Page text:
Who will win the battle to build Australia’s national broadband network? Kohler

In an unexpected way, the credit crunch, and the problems of outfits like Babcock & Brown, will help the Terria consortium with its bid to build the new national broadband network.

In an unexpected way, the credit crunch, and the problems of outfits like Babcock & Brown, will help the Terria consortium with its bid to build the new national broadband network.

As Business Spectator has been showing recently, investors and banks are turning off “stapled” entities and looking, instead, for clean infrastructure plays. Property trusts are beginning to unstaple from development companies, infrastructure funds are being privatised and the Babcock & Brown model is in fresh trouble after yesterday’s devastating profit downgrade.

The Terria consortium of medium and small telcos, and its investment bank Investec, are now putting together the funding for their fibre-to-the-node broadband bid.

Only one of them – Singtel Optus – is putting in equity ($2 billion) and the rest of the money will be a combination of bank debt and equity from both the Government and super funds. It will be a clean, part-Government owned infrastructure utility with just one asset, almost certainly publicly listed before the network build is completed.

Telstra, on the other hand, is what you might call a stapled entity. It is, and always has been, a combination of an infrastructure asset – the public switched telephone network (PSTN) – and a branded retail access business built on top of it. The infrastructure now includes fixed and wireless broadband.

Telstra has the added risk of a forthcoming wholesale management spill – probably just as the FTTN project is completed. CEO Sol Trujillo was appointed three years ago. His contract has no term but the general assumption is that he and his American colleagues will go home in a year or two at the most.

They have undoubtedly done a good job; they have protected Telstra’s fixed line market share through a combination of aggressive regulator relations and margin squeeze, and they have blown away the competition with the NextG wireless broadband network.

But a lot of that work will be undone if the company does not win the right to build the next generation fixed broadband network.

There are two keys to this – getting the funding, and getting the decision from the Government.

In my view Telstra is fine with the funding but in trouble with the decision. For Terria, if anything, it’s the reverse.

Interestingly this is not a purely political decision – if it were, then Telstra might be in a better position than Terria because it might be seen as safer. But the Minister, Stephen Conroy, has appointed a “panel of experts” to advise on the decision, and while the final call remains his, it would be hard for him to vote against a unanimous recommendation from the panel.

The panel is chaired by the secretary of his department, Patricia Scott, and includes Treasury Secretary Ken Henry, former Communications Authority chairman Tony Shaw, Professor Rod Tucker from Melbourne University, Professor Reg Coutts from Adelaide University, Tony Mitchell, chairman of Allphones, and John Wylie, CEO of Lazard Carnegie Wylie and a shareholder of Business Spectator.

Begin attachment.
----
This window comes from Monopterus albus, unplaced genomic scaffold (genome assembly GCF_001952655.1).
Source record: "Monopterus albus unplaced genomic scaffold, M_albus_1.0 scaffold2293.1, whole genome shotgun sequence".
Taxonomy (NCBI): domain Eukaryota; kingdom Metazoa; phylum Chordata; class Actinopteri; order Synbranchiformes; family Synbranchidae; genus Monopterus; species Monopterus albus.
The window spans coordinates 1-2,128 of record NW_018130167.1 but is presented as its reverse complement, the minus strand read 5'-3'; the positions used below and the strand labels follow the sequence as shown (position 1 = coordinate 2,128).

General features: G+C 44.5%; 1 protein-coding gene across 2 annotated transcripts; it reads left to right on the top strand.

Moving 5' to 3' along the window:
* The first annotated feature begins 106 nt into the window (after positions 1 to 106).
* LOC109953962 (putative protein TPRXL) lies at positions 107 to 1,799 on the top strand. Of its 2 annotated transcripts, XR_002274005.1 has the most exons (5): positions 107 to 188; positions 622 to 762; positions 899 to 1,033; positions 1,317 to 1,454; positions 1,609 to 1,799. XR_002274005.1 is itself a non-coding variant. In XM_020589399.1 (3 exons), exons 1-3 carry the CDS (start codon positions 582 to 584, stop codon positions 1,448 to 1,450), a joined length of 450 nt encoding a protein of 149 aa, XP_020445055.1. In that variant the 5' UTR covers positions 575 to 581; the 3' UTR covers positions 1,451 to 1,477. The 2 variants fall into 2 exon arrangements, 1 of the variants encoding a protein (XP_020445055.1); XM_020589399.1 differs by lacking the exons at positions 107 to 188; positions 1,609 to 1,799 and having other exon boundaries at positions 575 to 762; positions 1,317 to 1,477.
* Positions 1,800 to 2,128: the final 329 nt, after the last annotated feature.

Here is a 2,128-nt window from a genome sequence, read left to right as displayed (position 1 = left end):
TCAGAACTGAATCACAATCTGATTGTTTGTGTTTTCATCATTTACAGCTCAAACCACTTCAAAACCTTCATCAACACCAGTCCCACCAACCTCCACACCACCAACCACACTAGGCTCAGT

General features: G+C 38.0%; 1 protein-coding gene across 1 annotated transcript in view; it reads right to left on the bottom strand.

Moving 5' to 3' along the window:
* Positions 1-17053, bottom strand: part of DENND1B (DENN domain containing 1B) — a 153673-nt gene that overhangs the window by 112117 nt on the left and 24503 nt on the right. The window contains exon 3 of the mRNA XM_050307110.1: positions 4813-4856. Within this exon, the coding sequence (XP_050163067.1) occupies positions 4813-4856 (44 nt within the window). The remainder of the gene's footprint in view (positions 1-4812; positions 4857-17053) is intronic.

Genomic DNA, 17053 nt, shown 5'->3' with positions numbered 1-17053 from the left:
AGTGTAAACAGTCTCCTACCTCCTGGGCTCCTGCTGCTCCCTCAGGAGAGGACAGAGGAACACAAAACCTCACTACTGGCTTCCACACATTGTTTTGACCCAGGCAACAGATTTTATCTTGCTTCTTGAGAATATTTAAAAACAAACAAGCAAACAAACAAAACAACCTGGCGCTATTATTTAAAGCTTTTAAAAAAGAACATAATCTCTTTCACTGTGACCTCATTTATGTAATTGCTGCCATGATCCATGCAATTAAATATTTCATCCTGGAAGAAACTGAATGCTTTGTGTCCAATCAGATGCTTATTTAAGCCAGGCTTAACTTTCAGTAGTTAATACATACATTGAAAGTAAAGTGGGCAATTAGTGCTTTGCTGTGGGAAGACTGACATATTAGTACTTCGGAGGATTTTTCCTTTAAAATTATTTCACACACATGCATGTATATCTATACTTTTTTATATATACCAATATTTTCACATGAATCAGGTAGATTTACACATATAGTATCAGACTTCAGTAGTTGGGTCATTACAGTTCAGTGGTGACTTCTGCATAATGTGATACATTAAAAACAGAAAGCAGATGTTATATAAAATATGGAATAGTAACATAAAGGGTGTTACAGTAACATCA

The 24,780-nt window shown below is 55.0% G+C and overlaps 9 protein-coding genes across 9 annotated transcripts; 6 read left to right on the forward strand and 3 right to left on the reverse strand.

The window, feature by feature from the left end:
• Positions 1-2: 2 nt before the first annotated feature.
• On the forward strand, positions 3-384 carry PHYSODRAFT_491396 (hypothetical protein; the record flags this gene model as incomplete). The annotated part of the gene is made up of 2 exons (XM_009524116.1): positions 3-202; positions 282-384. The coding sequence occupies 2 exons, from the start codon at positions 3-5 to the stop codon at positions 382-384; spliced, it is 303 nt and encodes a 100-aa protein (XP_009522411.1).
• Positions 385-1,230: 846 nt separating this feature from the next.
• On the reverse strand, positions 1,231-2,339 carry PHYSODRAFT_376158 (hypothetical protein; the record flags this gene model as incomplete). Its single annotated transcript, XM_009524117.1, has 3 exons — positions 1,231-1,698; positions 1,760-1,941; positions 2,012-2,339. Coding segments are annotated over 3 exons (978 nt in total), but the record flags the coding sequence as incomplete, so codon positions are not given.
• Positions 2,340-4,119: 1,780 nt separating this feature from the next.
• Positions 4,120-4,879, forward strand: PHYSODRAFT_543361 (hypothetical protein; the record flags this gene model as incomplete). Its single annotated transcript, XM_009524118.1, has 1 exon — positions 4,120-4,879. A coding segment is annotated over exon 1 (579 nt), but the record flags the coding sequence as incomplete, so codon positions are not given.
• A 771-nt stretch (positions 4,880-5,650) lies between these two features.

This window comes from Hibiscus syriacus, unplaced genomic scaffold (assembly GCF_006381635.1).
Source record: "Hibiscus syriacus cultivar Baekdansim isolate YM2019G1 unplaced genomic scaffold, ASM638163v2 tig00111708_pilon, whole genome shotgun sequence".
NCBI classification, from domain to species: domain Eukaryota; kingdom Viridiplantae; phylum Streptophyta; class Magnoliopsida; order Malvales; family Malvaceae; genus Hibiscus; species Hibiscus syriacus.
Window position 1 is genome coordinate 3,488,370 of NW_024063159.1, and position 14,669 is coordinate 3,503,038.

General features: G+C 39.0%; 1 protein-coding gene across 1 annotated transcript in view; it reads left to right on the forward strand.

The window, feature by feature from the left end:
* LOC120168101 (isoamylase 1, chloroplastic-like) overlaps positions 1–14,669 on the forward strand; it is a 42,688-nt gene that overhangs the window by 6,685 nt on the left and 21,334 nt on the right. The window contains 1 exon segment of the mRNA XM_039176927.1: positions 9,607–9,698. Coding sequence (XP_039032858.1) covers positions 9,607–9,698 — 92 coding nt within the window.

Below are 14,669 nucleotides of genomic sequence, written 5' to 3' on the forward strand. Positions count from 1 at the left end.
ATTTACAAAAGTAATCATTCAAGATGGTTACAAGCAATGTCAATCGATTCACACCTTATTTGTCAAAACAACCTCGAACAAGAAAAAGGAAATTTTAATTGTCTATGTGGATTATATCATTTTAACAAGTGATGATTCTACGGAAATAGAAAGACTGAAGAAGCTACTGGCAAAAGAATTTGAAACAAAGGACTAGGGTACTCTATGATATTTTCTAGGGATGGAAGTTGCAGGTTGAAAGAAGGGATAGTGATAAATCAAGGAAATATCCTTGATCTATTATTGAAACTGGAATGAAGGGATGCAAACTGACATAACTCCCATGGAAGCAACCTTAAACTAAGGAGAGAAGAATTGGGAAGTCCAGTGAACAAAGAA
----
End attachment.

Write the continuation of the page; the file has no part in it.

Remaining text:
Everyone in telecommunications these days is trying to figure out which way these characters might lean when it comes to a crunch decision between equally attractive bids (obviously if one is clearly superior to the other it is no contest).

Here is my read on them: Scott – Telstra; Shaw – Terria; Mitchell – Terria; Coutts – Telstra; Wylie – Terria (and I have no knowledge about this). Ken Henry is hard to pick but probably pro-Terria.

If I’m right, that’s four to two without a vote from Tucker. We don’t know whether this will be a vote or a consensus, which really only matters if they are split down the middle. In a consensus or unanimous outcome, one side has to prevail and advise the minister accordingly.

The technology and build time between the two bids should be equivalent – after all they will be employing the same international contractors to build it.

The key difference will be funding and, in particular, whether Terria can sign enough money by the 25 November lodgement date.

Market conditions, and the shift towards single-purpose infrastructure plays, as opposed to stapled or omnibus funds like those of Babcock & Brown, will play an important role in this.

As I understand it, Terria will put in a couple of alternatives for negotiation – one where the Government’s $4.7 billion is entirely equity, and carries two board seats, and another where it could be a combination debt and equity, with more equity from the market.

Connected to the funding equation is the question of how much of the network must be fixed line, and whether some, or even all, of the rural areas can be covered by wireless solutions, that is satellite and WiMAX spectrum.

If it can be largely wireless, the build cost can be kept to as little as $12 billion, in which case Singtel’s $2 billion and the Government’s $4.7 billion is plenty of equity.

If it must be all fixed optic fibre cable, then the cost approaches $20 billion and more equity is needed.

The Government has not given any hint about this and it looks like it will have to be discussed after bids go in on 25 November, which means the initial bids will have to be flexible.

Investec has already started getting signatures to letters of intent from bankers and is talking to super funds about equity.

It’s possible that the initial bid will simply be based on bank lines of credit to provide comfort to the panel of experts that the funding is in place, with the debt and equity structure to be worked out later, including an IPO.

But there is absolutely no reason the Terria/Investec consortium can’t win this.


This article first appeared on Business Spectator



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